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John Raoux, Associated Press
In this Wednesday, Sept. 24, 2014 photo, students gather in front of Millican Hall at the University of Central Florida in Orlando, Fla. Private corporations control hundred of millions of dollars that flow into and out of Florida's public universities but the corporations have no obligations to disclose who they get the donations from.

ORLANDO, Fla. — The business of Florida's 12 public universities is supposed to be public like any other state agency. Salaries, contracts, policies and other university business records are supposed to be subject to Florida's expansive Sunshine Law, which mandates that most government actions be open to scrutiny.

But that's not always happening. The universities are getting around Florida's public records law through dozens of private corporations that have been created over the years to oversee everything from athletic programs to dorm construction to salaries. Under state law, these university corporations don't have to make public the same records their parent universities must provide, though the corporations perform tasks once done by school employees and act on the universities' behalf.

The lack of disclosure makes it difficult for Floridians to know clearly how businesses that are acting on behalf of their taxpayer-supported universities are spending money.

While claiming exemption from public records law, the university corporations have recently embraced another Florida law that says government agencies are liable for only $200,000 if they lose a lawsuit, no matter how much a jury awards. That happened recently after a jury ordered that the private corporation that oversees the University of Central Florida's athletic teams pay $10 million in a negligence lawsuit that stemmed from a football player's death during practice. The corporation argued successfully that it is only responsible for $200,000.

The university corporations are trying to have it both ways, said Stacy Blank, a Tampa attorney representing the family of Ereck Plancher, the player who collapsed and died during a 2008 preseason workout.

"They operate free of any of the restrictions imposed on the state universities until it's beneficial for them to claim public status," Blanks said. "Then they say, 'Whoa, whoa, whoa. We are an agency, an instrumentality of the state.'"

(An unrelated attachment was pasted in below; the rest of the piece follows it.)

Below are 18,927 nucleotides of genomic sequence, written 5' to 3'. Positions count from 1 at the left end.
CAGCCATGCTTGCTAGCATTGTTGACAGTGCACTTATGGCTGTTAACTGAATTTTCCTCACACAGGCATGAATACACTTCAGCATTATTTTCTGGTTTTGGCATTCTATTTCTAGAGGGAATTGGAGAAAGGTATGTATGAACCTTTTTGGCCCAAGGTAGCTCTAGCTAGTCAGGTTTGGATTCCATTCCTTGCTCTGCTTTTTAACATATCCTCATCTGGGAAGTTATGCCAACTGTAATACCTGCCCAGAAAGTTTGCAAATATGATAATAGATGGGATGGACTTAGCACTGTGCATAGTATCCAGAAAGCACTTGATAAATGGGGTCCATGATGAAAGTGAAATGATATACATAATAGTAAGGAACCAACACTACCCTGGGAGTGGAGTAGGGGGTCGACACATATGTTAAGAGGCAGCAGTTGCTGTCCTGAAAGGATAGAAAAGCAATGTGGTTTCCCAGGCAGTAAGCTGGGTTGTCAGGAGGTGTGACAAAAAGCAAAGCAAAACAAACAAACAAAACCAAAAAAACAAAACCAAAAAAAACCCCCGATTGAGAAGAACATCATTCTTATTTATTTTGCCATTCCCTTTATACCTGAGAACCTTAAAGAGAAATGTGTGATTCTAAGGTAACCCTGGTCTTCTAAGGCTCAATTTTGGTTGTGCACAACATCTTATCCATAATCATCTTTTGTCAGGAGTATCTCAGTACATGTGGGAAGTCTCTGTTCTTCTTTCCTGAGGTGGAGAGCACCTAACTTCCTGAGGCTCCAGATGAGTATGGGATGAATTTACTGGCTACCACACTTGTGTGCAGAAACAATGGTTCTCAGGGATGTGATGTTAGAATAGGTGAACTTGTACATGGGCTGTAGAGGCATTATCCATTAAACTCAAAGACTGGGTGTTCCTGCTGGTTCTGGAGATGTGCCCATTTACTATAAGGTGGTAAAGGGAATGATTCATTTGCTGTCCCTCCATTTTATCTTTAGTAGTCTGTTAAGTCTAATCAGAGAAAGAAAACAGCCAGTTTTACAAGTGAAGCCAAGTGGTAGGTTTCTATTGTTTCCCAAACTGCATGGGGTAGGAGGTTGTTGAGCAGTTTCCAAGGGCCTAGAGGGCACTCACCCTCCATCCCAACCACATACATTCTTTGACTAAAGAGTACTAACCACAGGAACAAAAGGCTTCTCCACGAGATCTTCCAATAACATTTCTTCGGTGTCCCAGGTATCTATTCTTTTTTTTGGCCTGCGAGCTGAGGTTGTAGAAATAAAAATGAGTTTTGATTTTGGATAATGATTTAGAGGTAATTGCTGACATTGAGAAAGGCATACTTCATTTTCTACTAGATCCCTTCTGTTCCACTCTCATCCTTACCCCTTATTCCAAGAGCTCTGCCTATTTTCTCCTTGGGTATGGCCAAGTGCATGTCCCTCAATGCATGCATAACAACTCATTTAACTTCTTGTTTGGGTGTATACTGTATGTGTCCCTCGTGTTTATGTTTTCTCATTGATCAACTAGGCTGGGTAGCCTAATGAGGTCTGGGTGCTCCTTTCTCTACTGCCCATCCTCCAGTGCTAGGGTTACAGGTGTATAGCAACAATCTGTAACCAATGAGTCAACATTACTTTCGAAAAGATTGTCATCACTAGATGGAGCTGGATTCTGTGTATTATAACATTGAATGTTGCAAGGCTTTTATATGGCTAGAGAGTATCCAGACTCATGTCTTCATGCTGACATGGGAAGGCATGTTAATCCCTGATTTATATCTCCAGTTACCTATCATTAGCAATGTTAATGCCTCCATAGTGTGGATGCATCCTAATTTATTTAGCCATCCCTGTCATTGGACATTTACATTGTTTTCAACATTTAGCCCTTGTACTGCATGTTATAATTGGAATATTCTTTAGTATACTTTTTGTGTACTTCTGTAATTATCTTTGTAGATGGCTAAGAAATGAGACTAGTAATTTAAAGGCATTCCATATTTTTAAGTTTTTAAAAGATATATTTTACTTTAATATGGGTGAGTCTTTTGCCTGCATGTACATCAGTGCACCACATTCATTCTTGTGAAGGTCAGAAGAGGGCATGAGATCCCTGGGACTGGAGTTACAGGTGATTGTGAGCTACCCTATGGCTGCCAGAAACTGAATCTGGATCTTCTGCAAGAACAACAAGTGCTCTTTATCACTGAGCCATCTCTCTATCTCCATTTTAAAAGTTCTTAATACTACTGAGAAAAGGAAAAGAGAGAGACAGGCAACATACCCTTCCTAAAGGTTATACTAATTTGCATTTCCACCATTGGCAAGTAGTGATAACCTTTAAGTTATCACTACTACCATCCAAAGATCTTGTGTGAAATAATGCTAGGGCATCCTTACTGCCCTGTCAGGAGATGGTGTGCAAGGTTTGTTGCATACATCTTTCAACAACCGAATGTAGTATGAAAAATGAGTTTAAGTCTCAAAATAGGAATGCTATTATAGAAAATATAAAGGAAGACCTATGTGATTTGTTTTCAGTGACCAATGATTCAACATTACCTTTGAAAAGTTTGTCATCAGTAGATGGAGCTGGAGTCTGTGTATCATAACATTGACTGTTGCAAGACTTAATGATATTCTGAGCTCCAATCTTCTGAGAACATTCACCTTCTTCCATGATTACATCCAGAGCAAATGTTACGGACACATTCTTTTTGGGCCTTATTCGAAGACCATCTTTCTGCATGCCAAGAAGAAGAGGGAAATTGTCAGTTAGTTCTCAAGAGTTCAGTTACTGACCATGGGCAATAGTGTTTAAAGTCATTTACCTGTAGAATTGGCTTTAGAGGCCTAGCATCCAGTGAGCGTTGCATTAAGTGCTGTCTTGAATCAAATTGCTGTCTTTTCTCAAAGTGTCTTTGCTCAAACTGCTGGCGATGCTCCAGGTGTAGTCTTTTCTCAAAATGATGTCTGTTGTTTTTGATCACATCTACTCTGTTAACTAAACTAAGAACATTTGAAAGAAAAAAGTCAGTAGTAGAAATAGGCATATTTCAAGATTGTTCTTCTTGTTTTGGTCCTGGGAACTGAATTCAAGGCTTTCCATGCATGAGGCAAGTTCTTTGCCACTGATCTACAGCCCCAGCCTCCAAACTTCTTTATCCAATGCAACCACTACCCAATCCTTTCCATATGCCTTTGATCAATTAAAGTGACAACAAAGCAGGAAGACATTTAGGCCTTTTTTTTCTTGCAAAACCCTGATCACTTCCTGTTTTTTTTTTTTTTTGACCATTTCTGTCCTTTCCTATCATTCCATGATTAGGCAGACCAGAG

Similar corporations have been created at public universities across the United States, but state courts have reached different conclusions on whether they are subject to public record laws. Courts in California, Louisiana and West Virginia have ruled that the corporations aren't public agencies and don't need to respond to public records requests, while the Ohio Supreme Court found that a university corporation acted as a function of government and was subject to the state's public records law.

The Associated Press recently requested records on staff salaries, donors and contracts from more than 30 of Florida's biggest university corporations. Not one corporation — also known as university direct-support organizations, or DSOs — provided information for all three requests.

Fourteen corporations denied all three requests and all rejected at least one. Two, the FAMU Foundation and Florida International University Athletics Finance Corp., didn't respond to the requests.

When the AP followed up by phone with Harold Bower, who runs the FAMU Foundation, he said the group that raises money for Florida A&M University was "not responding because we are not subject to the Sunshine Law."

The Plancher family's lawsuit will be taken up by the Florida Supreme Court this fall. Its decision could determine whether the university corporations will be able to keep some of the legal protections of a state agency that an appellate court granted them in the Plancher case.

Eleven public universities filed a friend of the court brief in the case, arguing that the university corporations should be granted the same legal right of sovereign immunity given state agencies. In their brief, the universities said the case had "fundamental implications for the future of Florida's State University System."

The purpose of sovereign immunity is to protect the decision-making process of government officials, and to prevent government treasuries from being drained by lawsuits.

"DSOs are clearly performing public functions and acting as instrumentalities of the state," UCF Vice President Grant Heston said in an email. "The fact that the Legislature chooses to grant confidentially to some of their records does not change that status. "

Plancher's family and others argue that as a private entity, the university corporations shouldn't be given the same rights as a state agency. The Florida Supreme Court took up the Plancher case after the University of Central Florida Athletics Association and its insurer convinced an appellate that the corporation functioned "primarily as an instrumentality of UCF."